Get to know D.C. with our daily newsletter
We dive deep on the day’s biggest story and share links to everything you need to know.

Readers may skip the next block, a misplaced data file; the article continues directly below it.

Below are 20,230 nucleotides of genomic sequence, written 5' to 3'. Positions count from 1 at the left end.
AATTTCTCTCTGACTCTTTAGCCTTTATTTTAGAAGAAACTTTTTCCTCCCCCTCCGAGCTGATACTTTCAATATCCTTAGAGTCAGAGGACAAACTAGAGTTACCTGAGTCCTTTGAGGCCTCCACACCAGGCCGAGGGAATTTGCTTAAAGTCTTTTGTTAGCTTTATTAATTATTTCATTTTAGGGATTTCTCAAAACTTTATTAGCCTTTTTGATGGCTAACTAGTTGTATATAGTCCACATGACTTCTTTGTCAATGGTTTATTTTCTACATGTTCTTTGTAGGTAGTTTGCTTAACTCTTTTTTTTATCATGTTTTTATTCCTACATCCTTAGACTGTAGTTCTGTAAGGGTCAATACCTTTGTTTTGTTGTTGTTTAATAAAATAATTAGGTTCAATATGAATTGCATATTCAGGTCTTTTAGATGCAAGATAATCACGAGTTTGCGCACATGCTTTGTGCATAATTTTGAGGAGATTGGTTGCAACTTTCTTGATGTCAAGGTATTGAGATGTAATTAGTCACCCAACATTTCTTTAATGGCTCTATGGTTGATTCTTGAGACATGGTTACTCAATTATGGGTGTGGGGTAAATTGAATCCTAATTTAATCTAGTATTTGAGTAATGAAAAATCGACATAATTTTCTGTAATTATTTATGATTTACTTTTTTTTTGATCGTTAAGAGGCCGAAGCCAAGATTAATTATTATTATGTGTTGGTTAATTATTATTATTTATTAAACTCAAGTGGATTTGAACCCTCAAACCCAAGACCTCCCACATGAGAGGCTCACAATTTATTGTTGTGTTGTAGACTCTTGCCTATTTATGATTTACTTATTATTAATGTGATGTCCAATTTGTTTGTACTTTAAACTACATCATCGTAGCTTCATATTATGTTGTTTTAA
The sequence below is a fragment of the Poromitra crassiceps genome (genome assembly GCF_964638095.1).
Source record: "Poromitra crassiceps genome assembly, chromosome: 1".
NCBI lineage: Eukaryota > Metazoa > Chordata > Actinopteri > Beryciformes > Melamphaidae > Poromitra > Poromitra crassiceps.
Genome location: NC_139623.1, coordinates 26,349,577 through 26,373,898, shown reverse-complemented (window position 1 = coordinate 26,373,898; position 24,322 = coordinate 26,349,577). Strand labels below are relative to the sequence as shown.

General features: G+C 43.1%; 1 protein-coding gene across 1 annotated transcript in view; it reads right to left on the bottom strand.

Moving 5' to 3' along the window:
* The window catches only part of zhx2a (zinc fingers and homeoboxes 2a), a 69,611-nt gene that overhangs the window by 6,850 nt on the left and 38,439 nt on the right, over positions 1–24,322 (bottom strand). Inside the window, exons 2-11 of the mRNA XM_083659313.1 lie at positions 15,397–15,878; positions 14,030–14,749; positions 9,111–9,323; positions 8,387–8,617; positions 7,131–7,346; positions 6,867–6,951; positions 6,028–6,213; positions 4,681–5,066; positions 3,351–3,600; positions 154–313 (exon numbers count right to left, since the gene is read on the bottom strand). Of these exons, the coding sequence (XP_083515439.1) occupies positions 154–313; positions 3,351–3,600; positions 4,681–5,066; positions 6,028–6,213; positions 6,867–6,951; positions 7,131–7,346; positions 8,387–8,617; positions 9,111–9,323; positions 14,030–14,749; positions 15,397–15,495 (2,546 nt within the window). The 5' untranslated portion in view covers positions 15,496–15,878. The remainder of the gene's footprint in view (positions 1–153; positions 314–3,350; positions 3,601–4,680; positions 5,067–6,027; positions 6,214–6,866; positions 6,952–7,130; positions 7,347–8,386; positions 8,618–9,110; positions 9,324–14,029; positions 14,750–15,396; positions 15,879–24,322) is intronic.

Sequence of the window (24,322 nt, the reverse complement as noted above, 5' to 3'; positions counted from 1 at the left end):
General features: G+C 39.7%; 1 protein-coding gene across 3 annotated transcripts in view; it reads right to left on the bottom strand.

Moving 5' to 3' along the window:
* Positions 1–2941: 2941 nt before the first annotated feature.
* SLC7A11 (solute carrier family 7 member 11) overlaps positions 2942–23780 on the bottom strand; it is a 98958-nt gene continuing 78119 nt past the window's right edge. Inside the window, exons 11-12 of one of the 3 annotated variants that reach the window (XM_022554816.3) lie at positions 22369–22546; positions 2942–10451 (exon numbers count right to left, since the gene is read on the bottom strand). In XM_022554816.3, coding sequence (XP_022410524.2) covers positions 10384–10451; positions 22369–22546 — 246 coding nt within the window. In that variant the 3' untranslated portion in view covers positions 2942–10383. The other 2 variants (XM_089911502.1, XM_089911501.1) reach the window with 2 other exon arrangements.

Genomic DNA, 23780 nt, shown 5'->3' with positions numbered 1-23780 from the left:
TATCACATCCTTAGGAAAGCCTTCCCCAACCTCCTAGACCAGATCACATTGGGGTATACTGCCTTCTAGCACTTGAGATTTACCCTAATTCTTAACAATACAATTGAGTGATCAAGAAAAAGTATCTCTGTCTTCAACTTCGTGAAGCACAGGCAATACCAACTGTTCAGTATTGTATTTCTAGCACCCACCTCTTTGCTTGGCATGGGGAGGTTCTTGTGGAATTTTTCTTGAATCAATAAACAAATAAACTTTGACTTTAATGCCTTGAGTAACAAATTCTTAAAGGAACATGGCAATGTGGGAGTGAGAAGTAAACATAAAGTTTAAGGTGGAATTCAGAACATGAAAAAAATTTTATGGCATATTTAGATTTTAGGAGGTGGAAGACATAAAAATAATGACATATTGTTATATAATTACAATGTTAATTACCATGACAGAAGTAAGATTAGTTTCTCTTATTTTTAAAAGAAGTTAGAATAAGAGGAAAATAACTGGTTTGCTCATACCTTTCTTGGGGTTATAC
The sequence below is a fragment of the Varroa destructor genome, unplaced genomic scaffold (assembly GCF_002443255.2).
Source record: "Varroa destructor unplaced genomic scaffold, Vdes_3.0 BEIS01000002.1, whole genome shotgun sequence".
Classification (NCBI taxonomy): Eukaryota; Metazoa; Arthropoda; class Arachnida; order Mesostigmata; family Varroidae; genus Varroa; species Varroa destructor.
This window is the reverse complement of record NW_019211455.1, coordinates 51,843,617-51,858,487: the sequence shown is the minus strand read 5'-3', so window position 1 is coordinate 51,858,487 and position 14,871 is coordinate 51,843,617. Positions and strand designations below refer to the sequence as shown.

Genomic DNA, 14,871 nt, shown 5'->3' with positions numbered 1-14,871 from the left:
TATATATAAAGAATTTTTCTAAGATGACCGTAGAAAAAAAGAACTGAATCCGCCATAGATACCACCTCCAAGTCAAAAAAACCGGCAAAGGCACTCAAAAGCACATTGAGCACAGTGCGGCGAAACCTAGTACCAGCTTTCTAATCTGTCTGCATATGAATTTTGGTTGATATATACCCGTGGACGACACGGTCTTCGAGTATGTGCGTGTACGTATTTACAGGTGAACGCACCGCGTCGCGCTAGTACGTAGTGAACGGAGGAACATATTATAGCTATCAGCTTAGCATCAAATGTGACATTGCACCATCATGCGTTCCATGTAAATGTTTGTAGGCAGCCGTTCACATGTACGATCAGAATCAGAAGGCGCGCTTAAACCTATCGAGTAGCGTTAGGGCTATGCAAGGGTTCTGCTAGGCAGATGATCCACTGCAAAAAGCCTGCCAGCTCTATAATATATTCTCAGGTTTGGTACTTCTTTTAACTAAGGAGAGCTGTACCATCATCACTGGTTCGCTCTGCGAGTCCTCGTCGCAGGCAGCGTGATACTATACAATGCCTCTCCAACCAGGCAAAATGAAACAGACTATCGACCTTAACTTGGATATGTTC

Opening with Jesus on his way out of Rome—in the form of a statue dangling from a helicopter—and ending with suicide, despair, and a very bad party, La Dolce Vita is Federico Fellini’s farewell to neorealism and his prologue to two decades of cinematic decadence. Seen today, the 1960 satire/docudrama/fantasia has a sort of innocence. Life among the paparazzi—a term the film popularized—has only gotten meaner since Marcello (Marcello Mastrioanni) stalked the Via Veneto, and many of the actors who seem so alive here (including Mastrioanni and a pre-Velvets Nico) are now dead. Originally conceived as a sequel to 1953’s I Vitelloni, the movie turns its predecessor’s autobiographical character, Moraldo, into celebrity journalist Marcello. He explores the “dark jungle” that is Rome, looking for stories and love, and he sometimes fleetingly finds both in the same place. (Assigned to interview a ditsy actress played by Anita Ekberg, Marcello ends up spending the night with her, culminating in a splash in the Trevi Fountain.) But Marcello’s life isn’t all today’s and tomorrow’s parties. He also covers two children who claim to be visited regularly by the Madonna and spends an evening with his father. Returning to I Vitelloni’s turf, the film ends on the beach, with Marcello raising his hands in a gesture of helplessness. After La Dolce Vita, the director would seldom again balance life and dreams as cogently. The lights continued to glow on the Via Veneto, but Fellini’s jungles only got darker. The film screens daily from Friday, Aug. 6, through Thursday, Aug. 19 (see Showtimes for a complete schedule of times), at the American Film Institute’s Silver Theatre and Cultural Center, 8633 Colesville Road, Silver Spring. $8.50. (301) 495-6700. (Mark Jenkins)